Clean-up volunteers pick up 3 large dump trucks worth of trash
Organizers say 125 volunteers picked up and bagged more than three large dump trucks worth of trash from the sides of streets, roads and highways last weekend for one of the biggest Routt County Clean-Up Day events on record.
“This is the best clean-up day we have had in years,” said Lisa Popovich, executive director at Main Street Steamboat Springs, one of the clean-up organizers.
Popovich said volunteers picked up trash and debris from Milner through Steamboat and half way up Rabbit Ears Pass, on Colorado Highway 131 almost to Oak Creek, on County Road 129 to the Mad Creek parking lot, at the Mount Werner exit ramps, and along Anglers Drive, 13th Street and River Road.
Existing Adopt-A-Highway teams were part of the volunteer efforts on May 20. Colorado Department of Transportation employee Carla Scott, who coordinates the Adopt-A-Highway program in the Northwest Colorado region, said slightly fewer than half of the highway sections in Routt County have been adopted by volunteer teams such as clubs, businesses, youth groups, schools and families to cover 28 adopted sections of 1- or 2-mile stretches.
“It’s just really all part of helping keep our roads and our state safe,” Scott said.
Scott currently is in the process of renewing and recruiting for new road adoption teams. The state agency ideally seeks adoption assistance on 100% of the highway miles, Scott said, and more information is available at codot.gov/programs/adopt-a-highway.
In Moffat County, about 40% of highway miles have been adopted by volunteers, and approximately 38% of highways in the overall five-county area of Routt, Moffat, Rio Blanco, Jackson and Grand counties have been adopted.
On Routt County Clean-up Day, an Adopt-A-Highway crew of Division of Water Resources staff in Steamboat Springs representing the Colorado Water Officials Association encountered the remains of an assumed truck crash and spill of construction supplies near Mile Marker 141 below Star Ridge Road. The volunteers picked up many bags of vehicle debris and construction supplies such as heavy-duty bolts and washers.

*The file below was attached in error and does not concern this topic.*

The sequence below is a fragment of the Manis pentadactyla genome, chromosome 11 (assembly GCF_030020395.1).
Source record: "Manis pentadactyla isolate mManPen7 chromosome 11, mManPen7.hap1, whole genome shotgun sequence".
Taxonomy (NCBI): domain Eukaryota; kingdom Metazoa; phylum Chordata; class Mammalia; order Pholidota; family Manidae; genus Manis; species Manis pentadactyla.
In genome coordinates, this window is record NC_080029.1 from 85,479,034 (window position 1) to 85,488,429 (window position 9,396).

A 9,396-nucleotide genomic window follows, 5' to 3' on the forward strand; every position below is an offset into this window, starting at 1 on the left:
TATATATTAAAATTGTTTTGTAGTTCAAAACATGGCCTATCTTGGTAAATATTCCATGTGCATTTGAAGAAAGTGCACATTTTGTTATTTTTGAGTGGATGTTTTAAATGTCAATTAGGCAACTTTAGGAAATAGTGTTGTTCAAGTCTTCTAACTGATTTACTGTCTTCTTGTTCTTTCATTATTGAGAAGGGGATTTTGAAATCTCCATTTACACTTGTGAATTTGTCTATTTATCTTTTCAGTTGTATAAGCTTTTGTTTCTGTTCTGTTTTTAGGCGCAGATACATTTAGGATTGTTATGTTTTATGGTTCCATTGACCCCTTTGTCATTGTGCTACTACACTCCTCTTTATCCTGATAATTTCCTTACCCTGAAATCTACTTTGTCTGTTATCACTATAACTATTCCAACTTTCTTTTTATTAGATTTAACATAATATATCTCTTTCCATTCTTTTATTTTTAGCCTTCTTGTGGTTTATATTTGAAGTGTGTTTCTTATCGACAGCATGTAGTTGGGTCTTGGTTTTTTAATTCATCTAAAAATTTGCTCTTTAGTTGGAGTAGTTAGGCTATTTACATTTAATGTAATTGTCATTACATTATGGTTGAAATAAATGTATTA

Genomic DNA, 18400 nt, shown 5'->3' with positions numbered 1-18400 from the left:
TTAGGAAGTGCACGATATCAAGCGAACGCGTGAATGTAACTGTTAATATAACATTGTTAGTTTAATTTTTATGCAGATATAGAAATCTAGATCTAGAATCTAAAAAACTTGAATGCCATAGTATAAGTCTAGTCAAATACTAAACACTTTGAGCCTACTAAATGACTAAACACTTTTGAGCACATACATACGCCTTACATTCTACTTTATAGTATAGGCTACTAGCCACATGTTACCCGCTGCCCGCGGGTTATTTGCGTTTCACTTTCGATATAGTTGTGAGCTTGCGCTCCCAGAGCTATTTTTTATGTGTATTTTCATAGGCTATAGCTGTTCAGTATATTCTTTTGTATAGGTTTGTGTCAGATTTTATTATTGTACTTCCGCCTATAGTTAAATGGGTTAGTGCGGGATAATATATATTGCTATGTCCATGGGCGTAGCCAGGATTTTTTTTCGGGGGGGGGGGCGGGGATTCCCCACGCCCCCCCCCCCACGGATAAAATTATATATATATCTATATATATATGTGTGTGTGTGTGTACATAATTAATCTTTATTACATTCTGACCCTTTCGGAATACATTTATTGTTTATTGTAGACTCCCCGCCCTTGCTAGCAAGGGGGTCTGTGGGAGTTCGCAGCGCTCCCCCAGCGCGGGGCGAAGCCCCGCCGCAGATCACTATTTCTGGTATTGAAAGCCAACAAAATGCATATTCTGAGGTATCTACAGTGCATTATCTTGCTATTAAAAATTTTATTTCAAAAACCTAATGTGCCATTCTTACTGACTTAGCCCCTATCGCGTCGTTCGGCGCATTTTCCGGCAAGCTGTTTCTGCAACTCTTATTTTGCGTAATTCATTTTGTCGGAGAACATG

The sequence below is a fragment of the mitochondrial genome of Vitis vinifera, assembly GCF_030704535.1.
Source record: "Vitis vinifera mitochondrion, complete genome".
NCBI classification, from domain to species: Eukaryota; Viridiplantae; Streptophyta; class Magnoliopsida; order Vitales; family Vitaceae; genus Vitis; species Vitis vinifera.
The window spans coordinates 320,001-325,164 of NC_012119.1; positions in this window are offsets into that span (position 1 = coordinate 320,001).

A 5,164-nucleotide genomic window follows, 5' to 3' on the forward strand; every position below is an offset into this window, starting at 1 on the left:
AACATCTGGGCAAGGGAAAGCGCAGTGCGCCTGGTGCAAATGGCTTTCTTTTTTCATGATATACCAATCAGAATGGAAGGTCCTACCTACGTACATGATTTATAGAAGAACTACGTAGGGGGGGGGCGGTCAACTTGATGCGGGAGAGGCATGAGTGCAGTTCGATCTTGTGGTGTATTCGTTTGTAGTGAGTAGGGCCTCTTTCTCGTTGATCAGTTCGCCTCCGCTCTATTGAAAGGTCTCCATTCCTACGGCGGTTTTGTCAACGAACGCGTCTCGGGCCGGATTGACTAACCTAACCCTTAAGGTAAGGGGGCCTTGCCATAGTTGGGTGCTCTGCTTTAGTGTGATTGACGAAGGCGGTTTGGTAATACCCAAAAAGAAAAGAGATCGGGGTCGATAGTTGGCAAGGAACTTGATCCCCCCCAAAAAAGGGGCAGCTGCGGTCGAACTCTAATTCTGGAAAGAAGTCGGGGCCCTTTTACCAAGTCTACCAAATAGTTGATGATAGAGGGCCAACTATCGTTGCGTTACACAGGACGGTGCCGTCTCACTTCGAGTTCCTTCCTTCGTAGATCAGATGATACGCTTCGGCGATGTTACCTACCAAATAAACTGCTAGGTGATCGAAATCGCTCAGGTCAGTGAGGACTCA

Scott said any time individuals find crash remains along a state highway, they should call CDOT to ask for a cleanup. CDOT crews may respond when work duties allow, or Adopt-A-Highway volunteers could be asked to help, she said.
Colorado State Patrol Public Information Officer Gabriel Moltrer said that after a wreck, assuming it is reported, a CSP towing company partner responding to the scene is responsible for removing visible wreckage pieces and to “get the road back to traveling condition.” However, privately contacted towing companies or friends that help remove a vehicle after a crash are on their honor to help clean up messes from vehicle accidents. Trooper Moltrer said no laws require cleaning up of wreck debris that is not hazardous materials. The debris pick-up could eventually fall to CDOT employees or volunteers.
Popovich said although this year’s clean-up day was successful, “there’s a lot of opportunities for people to volunteer all summer long” for clean-up and other duties at a myriad of events, races, festivals and Steamboat Springs Farmers Market weekends, which start June 10.
To reach Suzie Romig, call 970-871-4205 or email sromig@SteamboatPilot.com.
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